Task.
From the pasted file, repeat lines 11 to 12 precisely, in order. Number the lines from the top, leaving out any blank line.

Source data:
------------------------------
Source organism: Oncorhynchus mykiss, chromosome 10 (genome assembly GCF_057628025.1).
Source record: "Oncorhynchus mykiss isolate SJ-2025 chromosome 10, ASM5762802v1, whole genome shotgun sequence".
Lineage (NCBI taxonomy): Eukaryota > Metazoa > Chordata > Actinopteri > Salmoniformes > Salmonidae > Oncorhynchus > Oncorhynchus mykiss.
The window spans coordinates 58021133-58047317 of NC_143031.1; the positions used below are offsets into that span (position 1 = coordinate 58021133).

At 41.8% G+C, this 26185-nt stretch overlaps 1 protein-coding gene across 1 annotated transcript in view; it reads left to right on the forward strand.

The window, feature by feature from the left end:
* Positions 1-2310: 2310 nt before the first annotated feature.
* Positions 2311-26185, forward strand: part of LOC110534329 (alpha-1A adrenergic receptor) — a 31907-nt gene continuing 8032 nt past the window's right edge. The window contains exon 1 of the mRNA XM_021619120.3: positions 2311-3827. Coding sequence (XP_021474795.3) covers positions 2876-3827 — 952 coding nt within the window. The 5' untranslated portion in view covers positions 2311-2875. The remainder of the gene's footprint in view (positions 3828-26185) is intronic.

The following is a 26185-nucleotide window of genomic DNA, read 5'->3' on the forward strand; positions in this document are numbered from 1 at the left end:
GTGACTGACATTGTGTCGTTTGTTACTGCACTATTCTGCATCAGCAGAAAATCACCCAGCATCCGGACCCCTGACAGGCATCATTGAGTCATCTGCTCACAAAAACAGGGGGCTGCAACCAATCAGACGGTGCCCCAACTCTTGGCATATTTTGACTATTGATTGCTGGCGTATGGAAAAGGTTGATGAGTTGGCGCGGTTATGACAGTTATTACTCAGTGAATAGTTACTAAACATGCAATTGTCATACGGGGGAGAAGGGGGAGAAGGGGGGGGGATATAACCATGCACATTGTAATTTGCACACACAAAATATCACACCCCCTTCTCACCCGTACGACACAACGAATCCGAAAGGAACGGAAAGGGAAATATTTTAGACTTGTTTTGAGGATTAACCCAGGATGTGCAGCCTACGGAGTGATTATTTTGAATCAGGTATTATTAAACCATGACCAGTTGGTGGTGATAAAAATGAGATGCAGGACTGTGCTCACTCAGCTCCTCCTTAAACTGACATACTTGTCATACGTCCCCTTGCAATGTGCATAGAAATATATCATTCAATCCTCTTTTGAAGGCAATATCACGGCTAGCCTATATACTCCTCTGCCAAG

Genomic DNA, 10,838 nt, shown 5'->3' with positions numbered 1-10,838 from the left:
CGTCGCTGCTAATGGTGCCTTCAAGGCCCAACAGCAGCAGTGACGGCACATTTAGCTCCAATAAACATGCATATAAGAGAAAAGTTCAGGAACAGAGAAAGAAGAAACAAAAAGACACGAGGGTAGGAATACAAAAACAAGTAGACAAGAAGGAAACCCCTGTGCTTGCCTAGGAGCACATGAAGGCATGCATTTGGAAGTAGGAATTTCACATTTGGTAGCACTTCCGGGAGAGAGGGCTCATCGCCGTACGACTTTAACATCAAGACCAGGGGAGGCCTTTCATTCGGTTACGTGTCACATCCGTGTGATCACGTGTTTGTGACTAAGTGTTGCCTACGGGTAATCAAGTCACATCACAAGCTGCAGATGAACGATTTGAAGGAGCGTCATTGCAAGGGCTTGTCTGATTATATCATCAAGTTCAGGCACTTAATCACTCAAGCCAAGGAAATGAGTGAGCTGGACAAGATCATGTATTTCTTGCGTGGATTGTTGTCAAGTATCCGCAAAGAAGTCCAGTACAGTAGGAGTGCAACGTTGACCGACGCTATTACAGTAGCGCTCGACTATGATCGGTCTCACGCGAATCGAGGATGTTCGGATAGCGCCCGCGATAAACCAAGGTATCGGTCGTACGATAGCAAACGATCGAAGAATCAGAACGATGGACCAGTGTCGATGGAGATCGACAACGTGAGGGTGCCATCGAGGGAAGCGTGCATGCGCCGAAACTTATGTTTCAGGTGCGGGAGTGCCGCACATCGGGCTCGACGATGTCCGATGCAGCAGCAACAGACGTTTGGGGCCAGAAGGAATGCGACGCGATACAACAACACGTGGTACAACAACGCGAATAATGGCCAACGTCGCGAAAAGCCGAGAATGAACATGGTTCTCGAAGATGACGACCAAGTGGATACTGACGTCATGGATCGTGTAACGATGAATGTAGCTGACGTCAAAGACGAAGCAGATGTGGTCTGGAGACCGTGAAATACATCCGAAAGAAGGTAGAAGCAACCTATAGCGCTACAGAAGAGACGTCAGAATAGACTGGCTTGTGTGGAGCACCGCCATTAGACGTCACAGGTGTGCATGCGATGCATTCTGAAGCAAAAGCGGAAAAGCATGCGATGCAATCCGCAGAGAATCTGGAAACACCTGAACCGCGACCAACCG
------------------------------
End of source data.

Genomic DNA, 10,838 nt, shown 5'->3' with positions numbered 1-10,838 from the left:
CGTCGCTGCTAATGGTGCCTTCAAGGCCCAACAGCAGCAGTGACGGCACATTTAGCTCCAATAAACATGCATATAAGAGAAAAGTTCAGGAACAGAGAAAGAAGAAACAAAAAGACACGAGGGTAGGAATACAAAAACAAGTAGACAAGAAGGAAACCCCTGTGCTTGCCTAGGAGCACATGAAGGCATGCATTTGGAAGTAGGAATTTCACATTTGGTAGCACTTCCGGGAGAGAGGGCTCATCGCCGTACGACTTTAACATCAAGACCAGGGGAGGCCTTTCATTCGGTTACGTGTCACATCCGTGTGATCACGTGTTTGTGACTAAGTGTTGCCTACGGGTAATCAAGTCACATCACAAGCTGCAGATGAACGATTTGAAGGAGCGTCATTGCAAGGGCTTGTCTGATTATATCATCAAGTTCAGGCACTTAATCACTCAAGCCAAGGAAATGAGTGAGCTGGACAAGATCATGTATTTCTTGCGTGGATTGTTGTCAAGTATCCGCAAAGAAGTCCAGTACAGTAGGAGTGCAACGTTGACCGACGCTATTACAGTAGCGCTCGACTATGATCGGTCTCACGCGAATCGAGGATGTTCGGATAGCGCCCGCGATAAACCAAGGTATCGGTCGTACGATAGCAAACGATCGAAGAATCAGAACGATGGACCAGTGTCGATGGAGATCGACAACGTGAGGGTGCCATCGAGGGAAGCGTGCATGCGCCGAAACTTATGTTTCAGGTGCGGGAGTGCCGCACATCGGGCTCGACGATGTCCGATGCAGCAGCAACAGACGTTTGGGGCCAGAAGGAATGCGACGCGATACAACAACACGTGGTACAACAACGCGAATAATGGCCAACGTCGCGAAAAGCCGAGAATGAACATGGTTCTCGAAGATGACGACCAAGTGGATACTGACGTCATGGATCGTGTAACGATGAATGTAGCTGACGTCAAAGACGAAGCAGATGTGGTCTGGAGACCGTGAAATACATCCGAAAGAAGGTAGAAGCAACCTATAGCGCTACAGAAGAGACGTCAGAATAGACTGGCTTGTGTGGAGCACCGCCATTAGACGTCACAGGTGTGCATGCGATGCATTCTGAAGCAAAAGCGGAAAAGCATGCGATGCAATCCGCAGAGAATCTGGAAACACCTGAACCGCGACCAACCG